Katsuhiko Nosho, Yasutaka Sukawa, Yasushi Adachi, Miki Ito, Kei Mitsuhashi, Hiroyoshi Kurihara, Shinichi Kanno, Itaru Yamamoto, Keisuke Ishigami, Hisayoshi Igarashi, Yasuhisa Shinomura, Department of Gastroenterology, Rheumatology and Clinical Immunology, Sapporo Medical University School of Medicine, Sapporo 060-8543, Japan.Katsuhiko Nosho, Yasutaka Sukawa, Yasushi Adachi, Miki Ito, Kei Mitsuhashi, Hiroyoshi Kurihara, Shinichi Kanno, Itaru Yamamoto, Keisuke Ishigami, Hisayoshi Igarashi, Yasuhisa Shinomura, Department of Gastroenterology, Rheumatology and Clinical Immunology, Sapporo Medical University School of Medicine, Sapporo 060-8543, Japan.Katsuhiko Nosho, Yasutaka Sukawa, Yasushi Adachi, Miki Ito, Kei Mitsuhashi, Hiroyoshi Kurihara, Shinichi Kanno, Itaru Yamamoto, Keisuke Ishigami, Hisayoshi Igarashi, Yasuhisa Shinomura, Department of Gastroenterology, Rheumatology and Clinical Immunology, Sapporo Medical University School of Medicine, Sapporo 060-8543, Japan.Katsuhiko Nosho, Yasutaka Sukawa, Yasushi Adachi, Miki Ito, Kei Mitsuhashi, Hiroyoshi Kurihara, Shinichi Kanno, Itaru Yamamoto, Keisuke Ishigami, Hisayoshi Igarashi, Yasuhisa Shinomura, Department of Gastroenterology, Rheumatology and Clinical Immunology, Sapporo Medical University School of Medicine, Sapporo 060-8543, Japan.Katsuhiko Nosho, Yasutaka Sukawa, Yasushi Adachi, Miki Ito, Kei Mitsuhashi, Hiroyoshi Kurihara, Shinichi Kanno, Itaru Yamamoto, Keisuke Ishigami, Hisayoshi Igarashi, Yasuhisa Shinomura, Department of Gastroenterology, Rheumatology and Clinical Immunology, Sapporo Medical University School of Medicine, Sapporo 060-8543, Japan.Katsuhiko Nosho, Yasutaka Sukawa, Yasushi Adachi, Miki Ito, Kei Mitsuhashi, Hiroyoshi Kurihara, Shinichi Kanno, Itaru Yamamoto, Keisuke Ishigami, Hisayoshi Igarashi, Yasuhisa Shinomura, Department of Gastroenterology, Rheumatology and Clinical Immunology, Sapporo Medical University School of Medicine, Sapporo 060-8543, Japan.Katsuhiko Nosho, Yasutaka Sukawa, Yasushi Adachi, Miki Ito, Kei Mitsuhashi, Hiroyoshi Kurihara, Shinichi Kanno, Itaru Yamamoto, Keisuke Ishigami, Hisayoshi Igarashi, Yasuhisa Shinomura, Department of Gastroenterology, Rheumatology and Clinical Immunology, Sapporo Medical University School of Medicine, Sapporo 060-8543, Japan.Katsuhiko Nosho, Yasutaka Sukawa, Yasushi Adachi, Miki Ito, Kei Mitsuhashi, Hiroyoshi Kurihara, Shinichi Kanno, Itaru Yamamoto, Keisuke Ishigami, Hisayoshi Igarashi, Yasuhisa Shinomura, Department of Gastroenterology, Rheumatology and Clinical Immunology, Sapporo Medical University School of Medicine, Sapporo 060-8543, Japan.Katsuhiko Nosho, Yasutaka Sukawa, Yasushi Adachi, Miki Ito, Kei Mitsuhashi, Hiroyoshi Kurihara, Shinichi Kanno, Itaru Yamamoto, Keisuke Ishigami, Hisayoshi Igarashi, Yasuhisa Shinomura, Department of Gastroenterology, Rheumatology and Clinical Immunology, Sapporo Medical University School of Medicine, Sapporo 060-8543, Japan.Katsuhiko Nosho, Yasutaka Sukawa, Yasushi Adachi, Miki Ito, Kei Mitsuhashi, Hiroyoshi Kurihara, Shinichi Kanno, Itaru Yamamoto, Keisuke Ishigami, Hisayoshi Igarashi, Yasuhisa Shinomura, Department of Gastroenterology, Rheumatology and Clinical Immunology, Sapporo Medical University School of Medicine, Sapporo 060-8543, Japan.Katsuhiko Nosho, Yasutaka Sukawa, Yasushi Adachi, Miki Ito, Kei Mitsuhashi, Hiroyoshi Kurihara, Shinichi Kanno, Itaru Yamamoto, Keisuke Ishigami, Hisayoshi Igarashi, Yasuhisa Shinomura, Department of Gastroenterology, Rheumatology and Clinical Immunology, Sapporo Medical University School of Medicine, Sapporo 060-8543, Japan.Katsuhiko Nosho, Yasutaka Sukawa, Yasushi Adachi, Miki Ito, Kei Mitsuhashi, Hiroyoshi Kurihara, Shinichi Kanno, Itaru Yamamoto, Keisuke Ishigami, Hisayoshi Igarashi, Yasuhisa Shinomura, Department of Gastroenterology, Rheumatology and Clinical Immunology, Sapporo Medical University School of Medicine, Sapporo 060-8543, Japan.Katsuhiko Nosho, Yasutaka Sukawa, Yasushi Adachi, Miki Ito, Kei Mitsuhashi, Hiroyoshi Kurihara, Shinichi Kanno, Itaru Yamamoto, Keisuke Ishigami, Hisayoshi Igarashi, Yasuhisa Shinomura, Department of Gastroenterology, Rheumatology and Clinical Immunology, Sapporo Medical University School of Medicine, Sapporo 060-8543, Japan.Katsuhiko Nosho, Yasutaka Sukawa, Yasushi Adachi, Miki Ito, Kei Mitsuhashi, Hiroyoshi Kurihara, Shinichi Kanno, Itaru Yamamoto, Keisuke Ishigami, Hisayoshi Igarashi, Yasuhisa Shinomura, Department of Gastroenterology, Rheumatology and Clinical Immunology, Sapporo Medical University School of Medicine, Sapporo 060-8543, Japan.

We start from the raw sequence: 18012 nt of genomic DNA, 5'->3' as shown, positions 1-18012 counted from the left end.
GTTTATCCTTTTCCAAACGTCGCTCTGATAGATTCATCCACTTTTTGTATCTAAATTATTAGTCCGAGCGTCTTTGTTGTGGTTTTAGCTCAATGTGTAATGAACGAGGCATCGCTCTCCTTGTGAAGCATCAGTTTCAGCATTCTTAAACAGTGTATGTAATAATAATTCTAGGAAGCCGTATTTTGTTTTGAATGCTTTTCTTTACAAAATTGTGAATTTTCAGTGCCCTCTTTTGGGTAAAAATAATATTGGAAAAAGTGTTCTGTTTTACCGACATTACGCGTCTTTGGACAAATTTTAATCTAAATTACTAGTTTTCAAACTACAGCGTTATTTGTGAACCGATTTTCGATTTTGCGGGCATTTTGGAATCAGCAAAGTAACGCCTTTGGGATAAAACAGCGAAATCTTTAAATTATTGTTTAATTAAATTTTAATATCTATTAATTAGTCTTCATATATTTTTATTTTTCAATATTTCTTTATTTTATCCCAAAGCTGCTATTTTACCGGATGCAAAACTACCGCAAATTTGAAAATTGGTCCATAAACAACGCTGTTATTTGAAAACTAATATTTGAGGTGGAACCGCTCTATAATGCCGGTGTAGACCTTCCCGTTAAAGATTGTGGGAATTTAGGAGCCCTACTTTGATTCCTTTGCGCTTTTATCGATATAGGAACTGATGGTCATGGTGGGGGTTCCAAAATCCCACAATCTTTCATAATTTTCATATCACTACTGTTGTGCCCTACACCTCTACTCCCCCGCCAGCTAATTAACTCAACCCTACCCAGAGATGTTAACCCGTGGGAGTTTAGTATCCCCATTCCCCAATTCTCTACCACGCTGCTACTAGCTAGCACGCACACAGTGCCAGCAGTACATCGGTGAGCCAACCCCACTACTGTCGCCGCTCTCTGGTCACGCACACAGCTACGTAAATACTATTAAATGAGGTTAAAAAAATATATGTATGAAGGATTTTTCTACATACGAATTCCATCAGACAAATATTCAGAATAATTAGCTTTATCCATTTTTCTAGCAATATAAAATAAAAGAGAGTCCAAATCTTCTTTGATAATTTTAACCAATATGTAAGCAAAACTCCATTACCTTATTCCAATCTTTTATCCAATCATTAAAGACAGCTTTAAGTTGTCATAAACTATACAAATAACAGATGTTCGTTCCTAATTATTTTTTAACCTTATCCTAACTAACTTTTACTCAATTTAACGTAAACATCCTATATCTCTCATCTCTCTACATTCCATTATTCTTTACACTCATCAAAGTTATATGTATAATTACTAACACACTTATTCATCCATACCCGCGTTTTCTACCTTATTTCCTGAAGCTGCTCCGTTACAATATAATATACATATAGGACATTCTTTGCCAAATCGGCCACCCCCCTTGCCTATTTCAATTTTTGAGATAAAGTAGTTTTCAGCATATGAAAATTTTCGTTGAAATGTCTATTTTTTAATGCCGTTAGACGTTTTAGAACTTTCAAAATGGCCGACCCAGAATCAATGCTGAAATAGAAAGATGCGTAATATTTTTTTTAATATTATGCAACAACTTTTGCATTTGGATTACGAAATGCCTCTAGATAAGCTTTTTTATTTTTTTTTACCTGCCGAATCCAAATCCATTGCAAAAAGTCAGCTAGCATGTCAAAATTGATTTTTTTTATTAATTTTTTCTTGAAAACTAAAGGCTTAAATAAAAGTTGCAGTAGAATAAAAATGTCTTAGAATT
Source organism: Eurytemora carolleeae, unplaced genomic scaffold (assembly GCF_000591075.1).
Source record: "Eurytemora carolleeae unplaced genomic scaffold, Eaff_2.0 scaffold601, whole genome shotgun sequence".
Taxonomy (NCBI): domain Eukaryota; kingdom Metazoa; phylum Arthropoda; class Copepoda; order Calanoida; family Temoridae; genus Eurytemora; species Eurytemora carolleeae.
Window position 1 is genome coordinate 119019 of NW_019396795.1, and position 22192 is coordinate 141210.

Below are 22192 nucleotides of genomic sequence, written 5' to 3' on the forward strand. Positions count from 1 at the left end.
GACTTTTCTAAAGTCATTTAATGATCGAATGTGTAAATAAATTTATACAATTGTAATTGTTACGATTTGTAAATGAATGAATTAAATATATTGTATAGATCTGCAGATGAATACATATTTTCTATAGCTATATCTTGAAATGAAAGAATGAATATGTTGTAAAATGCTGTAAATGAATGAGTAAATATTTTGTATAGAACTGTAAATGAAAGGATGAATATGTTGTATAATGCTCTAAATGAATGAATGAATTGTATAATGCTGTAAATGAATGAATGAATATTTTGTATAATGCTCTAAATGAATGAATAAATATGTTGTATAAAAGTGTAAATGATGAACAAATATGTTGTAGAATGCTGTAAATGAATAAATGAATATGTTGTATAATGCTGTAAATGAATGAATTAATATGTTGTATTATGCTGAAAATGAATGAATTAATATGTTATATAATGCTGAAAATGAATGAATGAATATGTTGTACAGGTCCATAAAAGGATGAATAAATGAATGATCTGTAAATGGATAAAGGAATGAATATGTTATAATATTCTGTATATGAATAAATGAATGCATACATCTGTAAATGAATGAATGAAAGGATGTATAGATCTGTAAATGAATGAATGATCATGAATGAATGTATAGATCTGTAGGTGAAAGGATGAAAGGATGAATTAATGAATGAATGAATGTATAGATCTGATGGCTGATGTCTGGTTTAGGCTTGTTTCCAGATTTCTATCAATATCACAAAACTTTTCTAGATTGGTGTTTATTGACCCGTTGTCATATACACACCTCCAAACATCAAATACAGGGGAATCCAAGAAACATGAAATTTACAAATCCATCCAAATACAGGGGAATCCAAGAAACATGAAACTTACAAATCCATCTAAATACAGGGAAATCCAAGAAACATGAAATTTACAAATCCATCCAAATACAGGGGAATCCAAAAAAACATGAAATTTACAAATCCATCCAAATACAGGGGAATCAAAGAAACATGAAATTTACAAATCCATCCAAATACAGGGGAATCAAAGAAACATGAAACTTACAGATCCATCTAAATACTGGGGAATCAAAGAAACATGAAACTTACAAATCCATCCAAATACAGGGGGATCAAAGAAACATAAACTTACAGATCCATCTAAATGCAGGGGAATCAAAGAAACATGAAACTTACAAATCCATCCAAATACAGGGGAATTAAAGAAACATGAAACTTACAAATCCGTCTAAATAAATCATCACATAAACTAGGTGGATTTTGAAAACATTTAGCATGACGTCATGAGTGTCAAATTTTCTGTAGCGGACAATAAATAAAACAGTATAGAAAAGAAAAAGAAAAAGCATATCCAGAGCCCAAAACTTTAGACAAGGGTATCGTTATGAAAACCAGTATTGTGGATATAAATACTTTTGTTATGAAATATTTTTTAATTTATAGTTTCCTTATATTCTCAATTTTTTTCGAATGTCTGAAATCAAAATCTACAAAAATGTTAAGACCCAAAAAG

Pub Type(s)